How do you think a company that is "very unprofessional and unorganized" manages to have approximately 4,000 drivers on the payroll? I just find it amusing that you are in a position to know so much about all this and yet you are still unsure whether you should follow through with Tyson's offer.

Denauldo, we try really hard to help people make a good start in trucking, but I've got to tell you that almost every time we see someone start out like they're an expert on how their orientation experience should be handled, then we've usually got a person who's entrance to the career we both love and enjoy is not going to go well.

They want you to sign a contract because of two reasons...

Number one is that they realize how difficult it is going to be for you to make it into this career. They are hoping they can get some sort of commitment out of you so that they don't waste a lot of time and money on you for nothing. They are not here to train you so that you can just thumb your nose at them and then go work for their competitors.

Number two is because they know that you don't have a clue about this career. A one year commitment is very important for a new driver to establish themselves. This helps a new driver so they can begin to reap the benefits of the steep learning curve they are going to face during that first year.

These are things you are probably completely unaware of, or else you wouldn't have been so put off by them.

Tyson is a great company to drive for, but then again so is Western Express. So, I'm not too sure how you will fare at Tyson.

There really is only one person who can make you successful at this, and that person will follow you around to wherever you decide to start. The problem with that person is that they are the same person who convinced you to leave a perfectly good opportunity to get established in this career at Western Express.

CDL:

Commercial Driver's License (CDL)

A CDL is required to drive any of the following vehicles:

  • Any combination of vehicles with a gross combined weight rating (GCWR) of 26,001 or more pounds, providing the gross vehicle weight rating (GVWR) of the vehicle being towed is in excess of 10,000 pounds.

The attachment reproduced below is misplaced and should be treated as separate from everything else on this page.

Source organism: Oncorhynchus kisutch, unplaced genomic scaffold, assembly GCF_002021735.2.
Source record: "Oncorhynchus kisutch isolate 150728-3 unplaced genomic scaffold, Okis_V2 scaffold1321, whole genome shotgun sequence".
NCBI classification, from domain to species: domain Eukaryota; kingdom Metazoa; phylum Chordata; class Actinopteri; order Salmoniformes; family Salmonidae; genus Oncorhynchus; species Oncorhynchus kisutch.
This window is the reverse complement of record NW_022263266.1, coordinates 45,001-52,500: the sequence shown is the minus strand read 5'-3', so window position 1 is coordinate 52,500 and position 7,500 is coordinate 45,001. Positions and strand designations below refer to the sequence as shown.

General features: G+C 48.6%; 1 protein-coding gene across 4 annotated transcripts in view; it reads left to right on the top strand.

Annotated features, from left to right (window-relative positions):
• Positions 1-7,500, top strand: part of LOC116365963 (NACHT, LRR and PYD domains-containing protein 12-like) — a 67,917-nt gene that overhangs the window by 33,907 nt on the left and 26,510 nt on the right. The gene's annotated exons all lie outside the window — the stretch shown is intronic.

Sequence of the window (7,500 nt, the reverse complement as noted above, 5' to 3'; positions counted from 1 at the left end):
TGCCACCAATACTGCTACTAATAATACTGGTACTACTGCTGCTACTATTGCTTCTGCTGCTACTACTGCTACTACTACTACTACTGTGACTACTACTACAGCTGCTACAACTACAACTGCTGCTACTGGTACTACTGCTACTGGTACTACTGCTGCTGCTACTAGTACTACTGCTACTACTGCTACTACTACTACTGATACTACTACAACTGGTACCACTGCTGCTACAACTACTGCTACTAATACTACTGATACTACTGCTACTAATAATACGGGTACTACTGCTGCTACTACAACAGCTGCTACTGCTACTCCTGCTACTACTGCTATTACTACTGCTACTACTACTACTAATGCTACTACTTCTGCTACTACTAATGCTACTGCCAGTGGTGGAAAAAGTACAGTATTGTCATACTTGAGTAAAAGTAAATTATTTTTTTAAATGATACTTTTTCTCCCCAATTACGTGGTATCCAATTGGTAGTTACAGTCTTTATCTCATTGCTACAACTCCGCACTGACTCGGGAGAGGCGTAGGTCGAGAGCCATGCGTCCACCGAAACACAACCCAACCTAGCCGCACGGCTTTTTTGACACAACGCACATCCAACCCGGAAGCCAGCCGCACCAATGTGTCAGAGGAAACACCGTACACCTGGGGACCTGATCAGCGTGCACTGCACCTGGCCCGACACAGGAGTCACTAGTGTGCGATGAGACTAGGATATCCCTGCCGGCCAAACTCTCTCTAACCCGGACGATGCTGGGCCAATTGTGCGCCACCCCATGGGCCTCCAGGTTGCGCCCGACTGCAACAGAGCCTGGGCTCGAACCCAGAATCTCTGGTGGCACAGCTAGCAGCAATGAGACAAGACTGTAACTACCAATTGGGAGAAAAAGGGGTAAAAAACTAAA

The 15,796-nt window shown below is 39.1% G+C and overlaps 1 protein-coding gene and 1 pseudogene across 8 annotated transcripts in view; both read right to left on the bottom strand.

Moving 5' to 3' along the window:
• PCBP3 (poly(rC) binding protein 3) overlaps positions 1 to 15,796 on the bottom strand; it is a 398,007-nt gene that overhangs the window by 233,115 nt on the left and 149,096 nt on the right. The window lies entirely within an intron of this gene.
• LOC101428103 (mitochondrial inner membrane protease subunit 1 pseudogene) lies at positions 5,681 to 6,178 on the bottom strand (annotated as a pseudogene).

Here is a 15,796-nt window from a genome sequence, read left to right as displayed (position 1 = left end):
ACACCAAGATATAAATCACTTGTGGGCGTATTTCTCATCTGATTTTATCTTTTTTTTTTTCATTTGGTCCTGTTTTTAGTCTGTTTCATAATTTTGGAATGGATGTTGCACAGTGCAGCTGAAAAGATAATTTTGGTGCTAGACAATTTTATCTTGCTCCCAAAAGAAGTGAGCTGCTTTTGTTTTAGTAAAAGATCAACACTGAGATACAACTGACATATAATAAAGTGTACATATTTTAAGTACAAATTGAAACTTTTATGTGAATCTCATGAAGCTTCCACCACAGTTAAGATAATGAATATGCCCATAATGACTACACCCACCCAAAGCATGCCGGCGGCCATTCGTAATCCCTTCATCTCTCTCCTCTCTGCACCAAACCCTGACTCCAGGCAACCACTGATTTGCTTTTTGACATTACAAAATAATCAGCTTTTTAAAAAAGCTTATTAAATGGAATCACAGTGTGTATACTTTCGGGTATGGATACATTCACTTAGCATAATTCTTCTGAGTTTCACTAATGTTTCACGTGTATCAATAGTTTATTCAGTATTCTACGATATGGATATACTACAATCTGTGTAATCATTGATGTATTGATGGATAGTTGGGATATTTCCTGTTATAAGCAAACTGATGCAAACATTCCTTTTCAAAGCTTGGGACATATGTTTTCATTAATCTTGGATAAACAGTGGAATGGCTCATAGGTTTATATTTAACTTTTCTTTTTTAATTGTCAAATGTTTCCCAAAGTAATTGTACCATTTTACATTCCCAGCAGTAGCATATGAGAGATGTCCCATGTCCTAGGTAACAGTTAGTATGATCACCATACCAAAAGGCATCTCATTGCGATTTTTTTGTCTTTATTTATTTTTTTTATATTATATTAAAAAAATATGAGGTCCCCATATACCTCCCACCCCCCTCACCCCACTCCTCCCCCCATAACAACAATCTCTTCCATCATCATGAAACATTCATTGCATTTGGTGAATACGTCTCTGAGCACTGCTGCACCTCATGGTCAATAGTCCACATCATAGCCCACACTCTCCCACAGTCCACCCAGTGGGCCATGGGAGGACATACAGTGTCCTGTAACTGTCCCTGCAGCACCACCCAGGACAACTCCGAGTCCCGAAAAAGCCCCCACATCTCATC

• Any single vehicle with a GVWR of 26,001 or more pounds, or any such vehicle towing another not in excess of 10,000 pounds.
  • Any vehicle, regardless of size, designed to transport 16 or more persons, including the driver.
  • Any vehicle required by federal regulations to be placarded while transporting hazardous materials.
G-Town's Comment
member avatar

Denauldo despite your claim Western Express is disorganized and unprofessional their buffoonery somehow managed to earn over 500 million dollars last year moving freight.

You my friend haven't turned your first revenue mile...so offering truck driving career advice is worthy of that LOL you replied to OS with.

If you are serious about this career path, for starters my advice is listen to the wisdom of Brett and Old School. Think about the great oppportunity you just squandered due to lack of knowledge, understanding and unrealistic expectations.

We'll help you, if that's what you want. But don't expect a pat on the back or a fist pump for walking out of orientation...bad form.

Old School's Comment
member avatar

Disclaimer for those unaware...

I got a really solid start to my career in trucking at Western Express. I didn't want to spill the beans to Denauldo, in the hope that we might enter into a dialog that would prove helpful to him or others who read this. Unfortunately he bailed out when he realized we weren't here to rally support for the status quo among entry level drivers.